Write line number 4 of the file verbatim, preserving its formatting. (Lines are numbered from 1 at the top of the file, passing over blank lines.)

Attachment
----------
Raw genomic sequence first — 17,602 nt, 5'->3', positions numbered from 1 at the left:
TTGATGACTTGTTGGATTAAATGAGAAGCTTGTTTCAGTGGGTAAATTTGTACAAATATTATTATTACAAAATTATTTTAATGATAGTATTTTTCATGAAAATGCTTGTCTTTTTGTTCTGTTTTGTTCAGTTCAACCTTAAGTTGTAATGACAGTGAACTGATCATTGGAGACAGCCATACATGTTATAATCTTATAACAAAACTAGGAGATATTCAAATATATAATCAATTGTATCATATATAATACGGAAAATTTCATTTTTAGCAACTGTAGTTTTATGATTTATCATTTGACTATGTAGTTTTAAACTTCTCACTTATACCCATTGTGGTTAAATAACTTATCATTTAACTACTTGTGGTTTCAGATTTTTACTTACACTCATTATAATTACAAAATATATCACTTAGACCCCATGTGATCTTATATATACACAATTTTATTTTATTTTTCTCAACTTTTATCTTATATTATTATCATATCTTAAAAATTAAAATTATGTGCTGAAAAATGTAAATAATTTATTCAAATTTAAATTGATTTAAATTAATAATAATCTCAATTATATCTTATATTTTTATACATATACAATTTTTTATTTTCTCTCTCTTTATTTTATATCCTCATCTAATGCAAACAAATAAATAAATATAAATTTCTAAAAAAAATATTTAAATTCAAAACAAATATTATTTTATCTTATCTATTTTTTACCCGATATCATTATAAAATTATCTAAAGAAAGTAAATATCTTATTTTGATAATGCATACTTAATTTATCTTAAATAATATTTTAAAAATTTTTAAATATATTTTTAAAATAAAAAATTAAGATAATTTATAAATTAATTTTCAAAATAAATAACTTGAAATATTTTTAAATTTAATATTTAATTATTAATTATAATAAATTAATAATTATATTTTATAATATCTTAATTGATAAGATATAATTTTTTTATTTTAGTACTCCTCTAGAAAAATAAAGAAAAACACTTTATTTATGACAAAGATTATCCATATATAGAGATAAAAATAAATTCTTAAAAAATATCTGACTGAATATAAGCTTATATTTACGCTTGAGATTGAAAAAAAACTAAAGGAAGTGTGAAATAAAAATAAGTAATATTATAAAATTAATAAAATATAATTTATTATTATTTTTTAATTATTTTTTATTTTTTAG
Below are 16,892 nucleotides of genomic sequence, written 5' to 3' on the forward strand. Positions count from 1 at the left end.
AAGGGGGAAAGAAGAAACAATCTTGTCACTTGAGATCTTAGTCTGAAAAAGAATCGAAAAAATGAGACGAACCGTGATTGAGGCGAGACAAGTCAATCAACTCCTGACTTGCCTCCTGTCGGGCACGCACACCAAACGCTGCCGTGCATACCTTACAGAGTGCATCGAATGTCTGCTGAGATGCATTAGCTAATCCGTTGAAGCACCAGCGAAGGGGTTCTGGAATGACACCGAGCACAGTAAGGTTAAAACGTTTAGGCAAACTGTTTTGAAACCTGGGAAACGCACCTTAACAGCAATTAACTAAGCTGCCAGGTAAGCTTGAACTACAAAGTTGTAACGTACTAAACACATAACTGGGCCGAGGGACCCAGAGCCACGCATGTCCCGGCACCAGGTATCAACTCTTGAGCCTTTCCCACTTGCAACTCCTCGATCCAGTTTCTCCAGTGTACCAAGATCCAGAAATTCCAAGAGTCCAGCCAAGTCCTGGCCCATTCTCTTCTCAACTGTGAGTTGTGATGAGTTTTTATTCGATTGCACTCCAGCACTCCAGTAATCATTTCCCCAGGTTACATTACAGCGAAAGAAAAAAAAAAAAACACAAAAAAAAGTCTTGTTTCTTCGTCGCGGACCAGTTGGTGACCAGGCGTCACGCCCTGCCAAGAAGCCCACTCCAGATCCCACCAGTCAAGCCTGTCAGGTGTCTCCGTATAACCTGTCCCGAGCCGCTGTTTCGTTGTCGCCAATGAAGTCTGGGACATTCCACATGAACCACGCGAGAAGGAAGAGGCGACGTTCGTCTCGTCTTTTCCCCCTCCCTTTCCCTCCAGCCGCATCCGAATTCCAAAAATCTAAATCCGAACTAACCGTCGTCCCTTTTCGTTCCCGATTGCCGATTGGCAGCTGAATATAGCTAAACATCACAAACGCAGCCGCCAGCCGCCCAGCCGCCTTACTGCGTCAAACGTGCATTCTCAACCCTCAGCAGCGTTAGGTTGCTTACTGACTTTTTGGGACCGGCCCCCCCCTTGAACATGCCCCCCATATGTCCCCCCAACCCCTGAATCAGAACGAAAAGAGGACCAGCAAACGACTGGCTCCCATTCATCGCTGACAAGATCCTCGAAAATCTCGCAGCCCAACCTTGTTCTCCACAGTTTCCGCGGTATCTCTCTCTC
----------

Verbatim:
AAGGGGGAAAGAAGAAACAATCTTGTCACTTGAGATCTTAGTCTGAAAAAGAATCGAAAAAATGAGACGAACCGTGATTGAGGCGAGACAAGTCAATCAACTCCTGACTTGCCTCCTGTCGGGCACGCACACCAAACGCTGCCGTGCATACCTTACAGAGTGCATCGAATGTCTGCTGAGATGCATTAGCTAATCCGTTGAAGCACCAGCGAAGGGGTTCTGGAATGACACCGAGCACAGTAAGGTTAAAACGTTTAGGCAAACTGTTTTGAAACCTGGGAAACGCACCTTAACAGCAATTAACTAAGCTGCCAGGTAAGCTTGAACTACAAAGTTGTAACGTACTAAACACATAACTGGGCCGAGGGACCCAGAGCCACGCATGTCCCGGCACCAGGTATCAACTCTTGAGCCTTTCCCACTTGCAACTCCTCGATCCAGTTTCTCCAGTGTACCAAGATCCAGAAATTCCAAGAGTCCAGCCAAGTCCTGGCCCATTCTCTTCTCAACTGTGAGTTGTGATGAGTTTTTATTCGATTGCACTCCAGCACTCCAGTAATCATTTCCCCAGGTTACATTACAGCGAAAGAAAAAAAAAAAAACACAAAAAAAAGTCTTGTTTCTTCGTCGCGGACCAGTTGGTGACCAGGCGTCACGCCCTGCCAAGAAGCCCACTCCAGATCCCACCAGTCAAGCCTGTCAGGTGTCTCCGTATAACCTGTCCCGAGCCGCTGTTTCGTTGTCGCCAATGAAGTCTGGGACATTCCACATGAACCACGCGAGAAGGAAGAGGCGACGTTCGTCTCGTCTTTTCCCCCTCCCTTTCCCTCCAGCCGCATCCGAATTCCAAAAATCTAAATCCGAACTAACCGTCGTCCCTTTTCGTTCCCGATTGCCGATTGGCAGCTGAATATAGCTAAACATCACAAACGCAGCCGCCAGCCGCCCAGCCGCCTTACTGCGTCAAACGTGCATTCTCAACCCTCAGCAGCGTTAGGTTGCTTACTGACTTTTTGGGACCGGCCCCCCCCTTGAACATGCCCCCCATATGTCCCCCCAACCCCTGAATCAGAACGAAAAGAGGACCAGCAAACGACTGGCTCCCATTCATCGCTGACAAGATCCTCGAAAATCTCGCAGCCCAACCTTGTTCTCCACAGTTTCCGCGGTATCTCTCTCTC